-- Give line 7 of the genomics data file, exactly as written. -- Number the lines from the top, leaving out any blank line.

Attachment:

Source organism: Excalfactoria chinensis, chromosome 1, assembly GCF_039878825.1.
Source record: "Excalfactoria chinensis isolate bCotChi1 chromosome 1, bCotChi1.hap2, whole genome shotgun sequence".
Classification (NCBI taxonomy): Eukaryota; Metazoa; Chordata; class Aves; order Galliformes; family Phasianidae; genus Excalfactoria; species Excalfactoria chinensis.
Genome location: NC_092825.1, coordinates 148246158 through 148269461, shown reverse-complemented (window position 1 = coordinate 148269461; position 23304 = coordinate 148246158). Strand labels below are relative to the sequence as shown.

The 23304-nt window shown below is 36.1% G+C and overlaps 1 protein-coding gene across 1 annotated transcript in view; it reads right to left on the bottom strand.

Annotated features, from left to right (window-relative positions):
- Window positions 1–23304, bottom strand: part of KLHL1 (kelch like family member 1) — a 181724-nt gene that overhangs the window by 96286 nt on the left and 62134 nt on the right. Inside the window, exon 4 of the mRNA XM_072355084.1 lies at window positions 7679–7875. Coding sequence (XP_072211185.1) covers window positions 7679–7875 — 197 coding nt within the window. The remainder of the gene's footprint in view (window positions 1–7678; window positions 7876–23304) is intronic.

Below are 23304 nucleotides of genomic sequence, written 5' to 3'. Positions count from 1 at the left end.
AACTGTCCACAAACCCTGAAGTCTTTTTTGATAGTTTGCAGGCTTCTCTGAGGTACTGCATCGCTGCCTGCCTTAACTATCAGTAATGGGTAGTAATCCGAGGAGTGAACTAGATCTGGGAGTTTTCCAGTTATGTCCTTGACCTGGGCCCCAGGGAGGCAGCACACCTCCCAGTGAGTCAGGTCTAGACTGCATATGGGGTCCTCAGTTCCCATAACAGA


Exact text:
- Window positions 1–23304, bottom strand: part of KLHL1 (kelch like family member 1) — a 181724-nt gene that overhangs the window by 96286 nt on the left and 62134 nt on the right. Inside the window, exon 4 of the mRNA XM_072355084.1 lies at window positions 7679–7875. Coding sequence (XP_072211185.1) covers window positions 7679–7875 — 197 coding nt within the window. The remainder of the gene's footprint in view (window positions 1–7678; window positions 7876–23304) is intronic.